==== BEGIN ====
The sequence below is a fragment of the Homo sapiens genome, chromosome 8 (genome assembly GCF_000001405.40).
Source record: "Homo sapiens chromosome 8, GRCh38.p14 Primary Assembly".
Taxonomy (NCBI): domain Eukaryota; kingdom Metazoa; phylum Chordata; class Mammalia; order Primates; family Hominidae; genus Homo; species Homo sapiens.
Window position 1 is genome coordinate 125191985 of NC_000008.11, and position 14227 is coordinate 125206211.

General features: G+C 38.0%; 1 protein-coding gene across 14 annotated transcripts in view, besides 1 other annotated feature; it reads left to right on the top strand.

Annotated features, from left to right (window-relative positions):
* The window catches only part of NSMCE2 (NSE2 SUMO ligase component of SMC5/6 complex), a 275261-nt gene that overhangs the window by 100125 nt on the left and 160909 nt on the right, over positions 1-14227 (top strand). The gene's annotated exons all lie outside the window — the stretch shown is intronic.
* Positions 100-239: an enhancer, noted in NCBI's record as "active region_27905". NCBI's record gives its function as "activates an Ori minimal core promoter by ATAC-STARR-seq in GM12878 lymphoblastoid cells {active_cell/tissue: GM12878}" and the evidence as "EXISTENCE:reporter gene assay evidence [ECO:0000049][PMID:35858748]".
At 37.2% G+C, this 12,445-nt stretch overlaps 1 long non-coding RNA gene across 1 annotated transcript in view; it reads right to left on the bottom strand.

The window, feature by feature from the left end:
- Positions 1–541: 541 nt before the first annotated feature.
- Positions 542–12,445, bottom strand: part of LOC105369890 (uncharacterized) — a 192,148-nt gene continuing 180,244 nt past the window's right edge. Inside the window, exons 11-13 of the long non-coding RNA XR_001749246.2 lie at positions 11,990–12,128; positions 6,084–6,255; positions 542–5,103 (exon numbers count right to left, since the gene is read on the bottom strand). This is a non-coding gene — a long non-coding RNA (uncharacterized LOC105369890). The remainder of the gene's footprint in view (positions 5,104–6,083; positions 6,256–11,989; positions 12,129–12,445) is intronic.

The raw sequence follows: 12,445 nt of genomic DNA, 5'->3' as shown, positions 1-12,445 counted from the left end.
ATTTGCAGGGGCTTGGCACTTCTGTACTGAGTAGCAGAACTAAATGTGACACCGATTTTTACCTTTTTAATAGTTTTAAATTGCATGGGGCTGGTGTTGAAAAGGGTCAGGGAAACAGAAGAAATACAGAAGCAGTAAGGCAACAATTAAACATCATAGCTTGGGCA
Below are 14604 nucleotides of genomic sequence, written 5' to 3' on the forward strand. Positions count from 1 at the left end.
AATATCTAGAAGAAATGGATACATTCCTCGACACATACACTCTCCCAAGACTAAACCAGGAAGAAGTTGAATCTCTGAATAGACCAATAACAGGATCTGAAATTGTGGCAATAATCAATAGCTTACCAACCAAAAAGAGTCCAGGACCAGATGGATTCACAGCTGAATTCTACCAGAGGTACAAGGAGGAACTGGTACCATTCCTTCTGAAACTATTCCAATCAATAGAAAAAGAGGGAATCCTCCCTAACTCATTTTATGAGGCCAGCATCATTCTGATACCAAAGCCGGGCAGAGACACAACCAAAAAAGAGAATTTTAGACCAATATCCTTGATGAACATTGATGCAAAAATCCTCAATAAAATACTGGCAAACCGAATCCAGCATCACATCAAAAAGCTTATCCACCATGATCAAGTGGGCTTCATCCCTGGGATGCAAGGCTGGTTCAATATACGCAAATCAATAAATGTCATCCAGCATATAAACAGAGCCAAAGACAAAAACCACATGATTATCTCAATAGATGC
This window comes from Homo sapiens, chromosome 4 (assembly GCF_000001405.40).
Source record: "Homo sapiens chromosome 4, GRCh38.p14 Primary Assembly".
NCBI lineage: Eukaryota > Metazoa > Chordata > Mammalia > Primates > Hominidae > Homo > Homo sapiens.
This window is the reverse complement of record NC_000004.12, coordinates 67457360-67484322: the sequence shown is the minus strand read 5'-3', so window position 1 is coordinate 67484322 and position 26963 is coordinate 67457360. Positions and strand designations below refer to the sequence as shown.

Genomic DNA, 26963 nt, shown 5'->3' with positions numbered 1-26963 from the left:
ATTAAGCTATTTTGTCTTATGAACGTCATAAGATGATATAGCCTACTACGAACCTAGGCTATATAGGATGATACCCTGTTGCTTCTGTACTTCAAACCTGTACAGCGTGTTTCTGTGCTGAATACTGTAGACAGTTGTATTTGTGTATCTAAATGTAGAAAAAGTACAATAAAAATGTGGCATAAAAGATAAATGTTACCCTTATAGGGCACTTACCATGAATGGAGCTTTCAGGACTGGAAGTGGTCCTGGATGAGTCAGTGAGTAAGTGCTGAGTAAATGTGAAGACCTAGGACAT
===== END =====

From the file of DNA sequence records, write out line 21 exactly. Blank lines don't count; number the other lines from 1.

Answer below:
Genomic DNA, 26963 nt, shown 5'->3' with positions numbered 1-26963 from the left: